Bring it back to life by cutting off the ends and any dodgy-looking bits of skin. Then, leave it in cold/icy water for around 30 minutes.
But can you eat out-of-date cheese if you already spot some mould? As with bread, the mould should only sit on the surface of the cheese and can be cut off with a knife.
Soft cheeses, however, need to be binned as soon as anything appears to be growing on them.
If your bananas are starting to show more brown than yellow, you have to act fast.
Cut your bananas into pieces and stick them in the freezer. They can be thrown in whenever you have ice cream, some yoghurt or muesli.
Alternatively, overripe bananas are great for banana bread or cookies. If the skin is already brown, pop them in the freezer whole and take them out when you have a baking session.
If you have the willpower to avoid eating a whole bag of crisps (somehow?!), you might end up with half the bag of out-of-date crisps in your cupboard.
To revive them, put the crisps under the grill or in the oven at 180°C (gas mark 5) for five to 10 minutes. Keep an eye on them until they regain their ultimate crispiness.
Cereal is, and always will be, a student money-saving favourite – for breakfast, lunch and dinner.
If you find that your cereal stays on the shelf long enough to lose its straight-out-of-the-box taste (although we doubt it will get to that stage), pop it on a baking tray and put it in the oven at 150°C (gas mark 3) for five to 10 mins.
Fruit bruises easily. Nobody wants to eat a mushy piece of apple, peach or banana, right?
Luckily, it's easy to eat them as normal. Just cut off the bruised parts. Remember you can also use mushy fruit for making puddings, sauces and jam.
You'd be crazy to enjoy a cake that's lost its moistness. This tip will let you have your cake, and eat it... anytime.
Put the cake in the microwave for 20 seconds and it'll be as good as new. This should work on other baked products such as doughnuts, too.
Milk that's starting to turn sour
If your milk is starting to develop lumps, it's worth throwing away. However, milk that's only just on the turn can still be used.
If your milk is on the very edge of going sour and you don't fancy drinking it or using it on your precious cereal dinner, you can still use it in recipes.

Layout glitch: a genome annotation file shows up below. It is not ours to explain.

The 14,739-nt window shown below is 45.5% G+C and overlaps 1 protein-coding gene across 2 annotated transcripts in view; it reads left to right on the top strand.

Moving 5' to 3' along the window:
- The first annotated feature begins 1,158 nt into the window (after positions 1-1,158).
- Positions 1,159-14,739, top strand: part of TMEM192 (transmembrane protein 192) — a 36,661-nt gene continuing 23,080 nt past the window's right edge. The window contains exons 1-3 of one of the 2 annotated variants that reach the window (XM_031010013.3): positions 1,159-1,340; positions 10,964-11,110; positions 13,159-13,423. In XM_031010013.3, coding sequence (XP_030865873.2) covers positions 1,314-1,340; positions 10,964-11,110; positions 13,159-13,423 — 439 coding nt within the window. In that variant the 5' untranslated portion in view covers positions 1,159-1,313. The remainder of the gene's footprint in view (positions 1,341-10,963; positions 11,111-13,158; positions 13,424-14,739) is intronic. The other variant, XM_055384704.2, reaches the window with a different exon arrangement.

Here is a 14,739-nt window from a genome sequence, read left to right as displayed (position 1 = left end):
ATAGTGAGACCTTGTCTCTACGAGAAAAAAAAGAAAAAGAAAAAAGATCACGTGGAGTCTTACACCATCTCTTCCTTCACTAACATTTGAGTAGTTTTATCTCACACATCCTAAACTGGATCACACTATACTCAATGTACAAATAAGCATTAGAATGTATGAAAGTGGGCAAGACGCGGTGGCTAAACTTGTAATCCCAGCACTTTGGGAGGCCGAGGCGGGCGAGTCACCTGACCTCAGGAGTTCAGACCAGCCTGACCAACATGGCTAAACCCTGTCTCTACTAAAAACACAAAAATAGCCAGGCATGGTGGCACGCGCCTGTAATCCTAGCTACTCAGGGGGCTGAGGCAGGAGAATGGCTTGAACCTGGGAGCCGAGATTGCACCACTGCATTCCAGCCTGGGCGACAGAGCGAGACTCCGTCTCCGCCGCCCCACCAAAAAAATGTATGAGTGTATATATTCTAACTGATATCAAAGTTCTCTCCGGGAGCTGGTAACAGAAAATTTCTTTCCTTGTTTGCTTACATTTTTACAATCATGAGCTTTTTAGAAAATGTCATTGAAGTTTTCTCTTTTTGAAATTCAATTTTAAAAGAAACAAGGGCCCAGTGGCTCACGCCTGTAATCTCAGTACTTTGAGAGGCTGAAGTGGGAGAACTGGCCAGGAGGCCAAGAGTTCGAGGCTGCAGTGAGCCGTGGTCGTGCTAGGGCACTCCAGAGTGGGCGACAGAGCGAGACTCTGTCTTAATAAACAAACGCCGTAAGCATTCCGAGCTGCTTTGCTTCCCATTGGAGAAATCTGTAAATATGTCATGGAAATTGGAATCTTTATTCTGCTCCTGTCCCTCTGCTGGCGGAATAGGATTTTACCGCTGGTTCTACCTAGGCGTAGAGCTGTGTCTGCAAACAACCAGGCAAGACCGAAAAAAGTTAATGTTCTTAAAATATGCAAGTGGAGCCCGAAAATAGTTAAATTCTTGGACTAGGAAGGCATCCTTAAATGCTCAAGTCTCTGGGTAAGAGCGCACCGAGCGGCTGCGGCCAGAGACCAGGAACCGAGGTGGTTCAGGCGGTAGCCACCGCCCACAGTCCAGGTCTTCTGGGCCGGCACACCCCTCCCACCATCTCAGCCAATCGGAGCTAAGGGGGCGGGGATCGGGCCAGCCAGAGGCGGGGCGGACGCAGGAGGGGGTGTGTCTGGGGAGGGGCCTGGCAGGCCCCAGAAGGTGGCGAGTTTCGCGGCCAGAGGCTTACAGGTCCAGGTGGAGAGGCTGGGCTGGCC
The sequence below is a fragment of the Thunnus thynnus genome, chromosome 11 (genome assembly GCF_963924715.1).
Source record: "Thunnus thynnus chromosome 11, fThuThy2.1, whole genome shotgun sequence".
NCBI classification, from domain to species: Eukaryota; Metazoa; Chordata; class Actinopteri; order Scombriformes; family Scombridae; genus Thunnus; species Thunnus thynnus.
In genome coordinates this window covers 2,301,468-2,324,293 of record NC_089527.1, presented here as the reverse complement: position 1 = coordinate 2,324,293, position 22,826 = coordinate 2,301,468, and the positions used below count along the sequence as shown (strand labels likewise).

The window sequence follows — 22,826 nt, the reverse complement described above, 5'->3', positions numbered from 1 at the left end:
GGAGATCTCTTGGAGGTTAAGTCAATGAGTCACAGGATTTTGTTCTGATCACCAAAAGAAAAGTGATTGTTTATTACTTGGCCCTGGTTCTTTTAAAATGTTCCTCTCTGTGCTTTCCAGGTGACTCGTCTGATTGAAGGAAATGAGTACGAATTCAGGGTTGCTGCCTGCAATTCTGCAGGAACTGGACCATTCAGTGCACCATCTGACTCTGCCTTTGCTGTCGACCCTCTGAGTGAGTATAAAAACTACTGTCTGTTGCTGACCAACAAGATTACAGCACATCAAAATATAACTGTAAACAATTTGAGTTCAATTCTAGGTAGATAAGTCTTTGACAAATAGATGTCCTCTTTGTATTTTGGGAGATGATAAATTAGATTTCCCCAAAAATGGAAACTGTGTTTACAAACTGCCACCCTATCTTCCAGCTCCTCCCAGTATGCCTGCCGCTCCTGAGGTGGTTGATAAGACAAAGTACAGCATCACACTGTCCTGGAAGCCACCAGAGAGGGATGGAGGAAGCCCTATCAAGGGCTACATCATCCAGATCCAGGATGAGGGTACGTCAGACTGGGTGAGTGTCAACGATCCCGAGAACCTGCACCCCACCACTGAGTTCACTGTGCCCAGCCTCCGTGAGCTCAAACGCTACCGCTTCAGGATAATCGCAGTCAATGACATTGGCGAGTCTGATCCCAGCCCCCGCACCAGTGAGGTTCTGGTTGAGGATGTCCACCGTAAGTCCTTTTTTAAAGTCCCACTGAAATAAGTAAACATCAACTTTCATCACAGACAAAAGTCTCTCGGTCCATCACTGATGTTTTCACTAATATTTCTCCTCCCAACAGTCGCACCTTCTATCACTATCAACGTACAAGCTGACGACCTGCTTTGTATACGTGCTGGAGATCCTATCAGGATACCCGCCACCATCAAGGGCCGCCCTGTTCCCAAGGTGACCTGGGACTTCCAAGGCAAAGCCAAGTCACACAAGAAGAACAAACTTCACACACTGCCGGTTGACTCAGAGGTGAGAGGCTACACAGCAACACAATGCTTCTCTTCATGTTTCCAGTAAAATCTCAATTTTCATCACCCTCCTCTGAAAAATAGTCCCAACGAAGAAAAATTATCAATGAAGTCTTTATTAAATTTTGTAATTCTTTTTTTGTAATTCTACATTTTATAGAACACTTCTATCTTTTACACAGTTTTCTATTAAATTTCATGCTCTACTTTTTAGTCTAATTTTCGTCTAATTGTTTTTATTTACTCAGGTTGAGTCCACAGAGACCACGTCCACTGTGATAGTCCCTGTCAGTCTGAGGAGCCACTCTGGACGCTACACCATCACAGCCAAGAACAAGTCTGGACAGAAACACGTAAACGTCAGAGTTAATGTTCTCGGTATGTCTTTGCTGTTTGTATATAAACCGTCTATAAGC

These green vegetables tend to go a bit limp after a few days.
You can revive floppy celery by chopping it into sticks and putting them in a jar or glass of cold water. The celery will absorb the water and become rigid again – magic!
This method will also work for asparagus. But, make sure you go for warm water instead of cold. And don't let the water get near the tips!
When sugar's been left in the cupboard for a while, it can lump together and look less than appetising. You also may accidentally dump way more sugar than you need into your tea or coffee (which is also bad for your health, of course).
If you've left your sugar for so long that it's crystallised, put it in the microwave for 30 seconds to break it down again. Easy!
Eggs past the best-by date
Just because the box says your eggs are expired, it's not necessarily true. While you shouldn't eat expired eggs, you can check whether they're still good to eat, even after the best-by date.
To do this, simply pop your eggs in a glass of cold water. If they sink to the bottom and lay flat on one side, they should still be good to eat. If they float or stand up straight, you should throw them away.
Chocolate is almost always good to eat after its best-by date. Since chocolate doesn't contain any water, it's harder for bacteria to grow in it.
However, old chocolate can taste a little different. So instead of throwing it out, you can melt it in the microwave to use in baking.
Just make sure the chocolate doesn't show any other signs of spoilage (like mould).
While we're on the subject of food, we have loads of supermarket money-saving tips.